Mr Lansley

  238. Do you suppose, if the Government were to take up your proposal for a UK version of TPC, that it would be consistent with EU state aid rules?
  (Sir Ken Jackson) It depends which rules you mean. I see the investment in France and Germany, certainly at regional level, and certainly they seem to have a more flexible approach to EU investment rules than we have. Let me give you an example, probably not the best example, because, unfortunately, it did not go the way we wanted; but Cammell Laird, which was investing heavily, just a couple of years ago, bought a yard in Marseilles, where there were, I think, something like 600 people in the yard when they took the yard over, and there was a gap of nearly a year in the order book, where, yes, they would need these people in a year's time but they did not have orders that would keep them occupied at the time when they took over the yard. At a local level, a decision was made within 24 hours that they would be supported in a training scheme for a year to keep those people in training and enhance their skills until the orders came to fruition. Now we have not had that kind of support at regional level, and I think that what we have got to look at is developing both support and skills training in the regions that does allow regions to develop, in terms of industry, the support that they need, to get the skills that they need, and to attract the inward investors that obviously look for particular skills. So I take the point in terms of the European funding rules, but there seems to be more flexibility with the German Länder and the French regions than certainly there is in this country.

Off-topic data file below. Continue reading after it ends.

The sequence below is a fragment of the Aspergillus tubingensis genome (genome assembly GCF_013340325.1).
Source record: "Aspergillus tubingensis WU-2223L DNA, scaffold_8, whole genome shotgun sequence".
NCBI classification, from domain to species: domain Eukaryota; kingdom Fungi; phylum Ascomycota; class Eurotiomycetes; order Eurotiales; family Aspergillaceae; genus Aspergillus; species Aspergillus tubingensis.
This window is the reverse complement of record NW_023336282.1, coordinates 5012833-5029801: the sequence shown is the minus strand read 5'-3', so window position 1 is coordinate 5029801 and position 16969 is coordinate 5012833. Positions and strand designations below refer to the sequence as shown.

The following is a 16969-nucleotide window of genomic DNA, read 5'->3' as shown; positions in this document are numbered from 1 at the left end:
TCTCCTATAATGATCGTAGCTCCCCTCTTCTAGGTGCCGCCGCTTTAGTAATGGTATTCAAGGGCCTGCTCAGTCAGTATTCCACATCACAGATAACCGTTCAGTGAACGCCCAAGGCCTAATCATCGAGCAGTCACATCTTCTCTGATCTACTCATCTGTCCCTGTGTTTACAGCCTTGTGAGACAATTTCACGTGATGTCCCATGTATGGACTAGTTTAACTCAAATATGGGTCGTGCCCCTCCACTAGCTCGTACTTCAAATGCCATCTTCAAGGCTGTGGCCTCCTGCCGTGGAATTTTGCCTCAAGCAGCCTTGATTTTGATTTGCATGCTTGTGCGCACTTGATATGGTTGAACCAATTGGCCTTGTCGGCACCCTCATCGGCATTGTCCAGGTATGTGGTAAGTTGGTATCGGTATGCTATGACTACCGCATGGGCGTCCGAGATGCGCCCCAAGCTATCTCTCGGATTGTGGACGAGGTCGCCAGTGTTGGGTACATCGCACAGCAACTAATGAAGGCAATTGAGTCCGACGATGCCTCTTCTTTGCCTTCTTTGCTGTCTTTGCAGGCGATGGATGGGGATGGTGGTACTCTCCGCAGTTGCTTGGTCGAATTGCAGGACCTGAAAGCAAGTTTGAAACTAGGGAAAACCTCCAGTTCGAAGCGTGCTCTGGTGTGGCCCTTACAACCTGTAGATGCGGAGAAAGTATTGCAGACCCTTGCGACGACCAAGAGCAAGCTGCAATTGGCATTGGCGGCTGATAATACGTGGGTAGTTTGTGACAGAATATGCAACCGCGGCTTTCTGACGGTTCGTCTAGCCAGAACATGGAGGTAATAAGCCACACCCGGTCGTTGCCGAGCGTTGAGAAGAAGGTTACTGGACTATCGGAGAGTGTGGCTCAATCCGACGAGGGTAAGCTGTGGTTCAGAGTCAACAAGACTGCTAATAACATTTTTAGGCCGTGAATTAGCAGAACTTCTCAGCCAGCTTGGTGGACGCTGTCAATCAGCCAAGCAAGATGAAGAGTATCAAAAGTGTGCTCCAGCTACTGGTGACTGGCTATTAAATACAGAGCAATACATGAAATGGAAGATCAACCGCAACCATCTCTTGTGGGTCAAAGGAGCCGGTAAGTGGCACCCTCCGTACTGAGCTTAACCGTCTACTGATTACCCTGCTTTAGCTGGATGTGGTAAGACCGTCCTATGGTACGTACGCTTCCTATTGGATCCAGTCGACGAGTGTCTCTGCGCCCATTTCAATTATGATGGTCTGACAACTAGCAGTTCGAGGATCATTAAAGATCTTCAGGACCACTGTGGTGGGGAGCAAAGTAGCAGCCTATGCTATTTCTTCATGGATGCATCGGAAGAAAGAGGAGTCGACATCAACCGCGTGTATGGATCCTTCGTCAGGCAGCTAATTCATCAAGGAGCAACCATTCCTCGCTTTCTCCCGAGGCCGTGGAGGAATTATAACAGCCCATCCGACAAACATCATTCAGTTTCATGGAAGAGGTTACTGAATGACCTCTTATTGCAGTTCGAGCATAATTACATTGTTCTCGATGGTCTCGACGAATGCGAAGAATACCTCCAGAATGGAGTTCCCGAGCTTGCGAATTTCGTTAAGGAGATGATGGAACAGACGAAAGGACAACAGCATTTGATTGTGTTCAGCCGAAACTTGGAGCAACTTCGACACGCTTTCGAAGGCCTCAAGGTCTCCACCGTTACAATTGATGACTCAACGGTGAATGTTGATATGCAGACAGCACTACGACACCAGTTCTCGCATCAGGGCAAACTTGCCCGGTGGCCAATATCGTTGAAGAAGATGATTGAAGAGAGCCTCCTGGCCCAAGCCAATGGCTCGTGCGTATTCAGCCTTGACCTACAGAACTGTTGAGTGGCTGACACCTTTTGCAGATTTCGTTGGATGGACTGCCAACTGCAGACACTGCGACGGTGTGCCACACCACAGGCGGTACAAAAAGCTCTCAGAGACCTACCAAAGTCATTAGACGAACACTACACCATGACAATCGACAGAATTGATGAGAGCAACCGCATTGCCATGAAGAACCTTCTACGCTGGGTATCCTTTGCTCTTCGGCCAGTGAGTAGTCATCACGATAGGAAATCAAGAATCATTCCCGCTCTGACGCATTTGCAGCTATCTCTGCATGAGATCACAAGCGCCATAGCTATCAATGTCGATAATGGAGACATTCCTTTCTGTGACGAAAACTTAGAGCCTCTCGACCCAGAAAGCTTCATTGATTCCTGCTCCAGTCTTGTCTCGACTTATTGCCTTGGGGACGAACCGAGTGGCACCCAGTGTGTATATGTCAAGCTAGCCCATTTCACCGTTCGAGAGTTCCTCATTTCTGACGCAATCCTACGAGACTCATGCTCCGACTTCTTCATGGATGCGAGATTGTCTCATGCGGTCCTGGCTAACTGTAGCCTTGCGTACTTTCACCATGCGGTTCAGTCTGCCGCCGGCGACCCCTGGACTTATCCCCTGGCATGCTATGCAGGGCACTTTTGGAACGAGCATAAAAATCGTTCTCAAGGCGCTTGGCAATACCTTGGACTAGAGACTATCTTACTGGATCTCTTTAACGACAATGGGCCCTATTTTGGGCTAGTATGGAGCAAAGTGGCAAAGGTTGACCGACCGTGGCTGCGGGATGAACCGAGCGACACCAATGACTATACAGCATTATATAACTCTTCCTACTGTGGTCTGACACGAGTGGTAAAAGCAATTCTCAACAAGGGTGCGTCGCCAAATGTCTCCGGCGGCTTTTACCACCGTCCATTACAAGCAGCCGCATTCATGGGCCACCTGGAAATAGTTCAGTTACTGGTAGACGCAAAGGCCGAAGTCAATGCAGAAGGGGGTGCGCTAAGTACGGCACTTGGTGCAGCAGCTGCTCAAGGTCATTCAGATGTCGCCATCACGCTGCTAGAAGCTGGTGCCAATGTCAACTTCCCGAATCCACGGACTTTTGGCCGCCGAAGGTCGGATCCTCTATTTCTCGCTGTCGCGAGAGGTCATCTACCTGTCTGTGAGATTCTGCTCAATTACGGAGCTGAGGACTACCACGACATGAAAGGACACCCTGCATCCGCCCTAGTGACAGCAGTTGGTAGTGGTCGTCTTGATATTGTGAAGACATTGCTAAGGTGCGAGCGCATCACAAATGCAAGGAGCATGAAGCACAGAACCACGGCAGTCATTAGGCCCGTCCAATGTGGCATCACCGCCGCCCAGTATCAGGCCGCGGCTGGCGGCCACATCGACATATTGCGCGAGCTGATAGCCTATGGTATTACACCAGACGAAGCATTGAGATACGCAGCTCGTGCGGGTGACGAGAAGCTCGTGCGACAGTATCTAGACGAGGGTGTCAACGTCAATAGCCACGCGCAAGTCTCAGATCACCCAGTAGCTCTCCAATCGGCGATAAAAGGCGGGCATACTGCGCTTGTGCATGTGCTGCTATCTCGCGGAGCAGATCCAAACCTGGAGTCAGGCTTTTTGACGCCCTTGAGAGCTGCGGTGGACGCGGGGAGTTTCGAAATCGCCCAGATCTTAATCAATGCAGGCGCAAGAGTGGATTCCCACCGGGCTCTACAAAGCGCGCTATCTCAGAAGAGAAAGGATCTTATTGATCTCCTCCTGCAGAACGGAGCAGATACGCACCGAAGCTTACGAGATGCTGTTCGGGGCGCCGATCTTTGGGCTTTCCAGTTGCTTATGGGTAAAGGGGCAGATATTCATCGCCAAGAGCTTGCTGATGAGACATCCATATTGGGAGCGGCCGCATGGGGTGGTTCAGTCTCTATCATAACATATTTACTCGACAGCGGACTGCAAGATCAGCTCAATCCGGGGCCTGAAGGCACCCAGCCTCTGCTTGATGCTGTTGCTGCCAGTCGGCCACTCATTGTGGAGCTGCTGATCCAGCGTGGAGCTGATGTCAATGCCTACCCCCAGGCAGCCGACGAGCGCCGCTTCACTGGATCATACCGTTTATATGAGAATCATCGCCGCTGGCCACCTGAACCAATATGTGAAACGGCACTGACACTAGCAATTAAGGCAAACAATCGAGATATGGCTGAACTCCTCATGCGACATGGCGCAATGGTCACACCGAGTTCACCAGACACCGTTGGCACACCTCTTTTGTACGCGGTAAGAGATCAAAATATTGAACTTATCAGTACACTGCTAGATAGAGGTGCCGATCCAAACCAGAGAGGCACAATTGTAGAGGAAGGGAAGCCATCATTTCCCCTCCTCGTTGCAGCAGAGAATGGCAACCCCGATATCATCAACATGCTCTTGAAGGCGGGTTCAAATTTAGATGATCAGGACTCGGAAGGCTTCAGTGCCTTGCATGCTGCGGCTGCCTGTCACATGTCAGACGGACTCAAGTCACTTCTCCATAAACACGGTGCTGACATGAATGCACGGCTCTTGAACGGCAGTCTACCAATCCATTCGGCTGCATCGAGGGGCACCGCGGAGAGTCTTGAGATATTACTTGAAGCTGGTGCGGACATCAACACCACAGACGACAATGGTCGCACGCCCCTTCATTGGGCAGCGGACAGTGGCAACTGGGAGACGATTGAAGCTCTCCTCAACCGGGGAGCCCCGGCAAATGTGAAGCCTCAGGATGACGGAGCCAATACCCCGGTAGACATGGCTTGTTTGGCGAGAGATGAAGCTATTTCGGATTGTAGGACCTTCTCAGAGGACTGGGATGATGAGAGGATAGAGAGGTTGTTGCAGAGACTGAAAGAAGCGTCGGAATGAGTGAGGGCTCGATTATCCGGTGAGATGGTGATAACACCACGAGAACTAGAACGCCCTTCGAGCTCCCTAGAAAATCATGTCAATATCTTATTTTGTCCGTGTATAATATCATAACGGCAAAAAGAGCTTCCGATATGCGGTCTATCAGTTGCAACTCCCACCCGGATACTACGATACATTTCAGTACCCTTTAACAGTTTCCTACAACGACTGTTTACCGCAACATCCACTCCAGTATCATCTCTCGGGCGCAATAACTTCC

239. You mention, in your memorandum, about setting the rate for tax credits for larger firms, at a rate likely to have a significant impact on R&D. In your view, is the current 150 per cent of rate applied to small firms a level you would regard as sufficient for this purpose?
  (Sir Ken Jackson) What we have said, in our TUC-CBI report, which went to the Chancellor, which was incorporated into one report, was, we did say that research and development incentives had got to be at a level whereby people would invest, would find it beneficial to invest. At this moment in time, we do not believe it is at a point where people are investing to the degree that we would like to see it, and it is quite obvious that, we are hoping that, in his Budget speech, the Chancellor will address that, knowing that we do not believe that the level at this moment in time is sufficient to attract the kind of research and development investment that we believe is needed, certainly in the small and medium-size enterprises.

previous page contents next page

House of Commons home page Parliament home page House of Lords home page search page enquiries index

© Parliamentary copyright 2002
Prepared 14 June 2002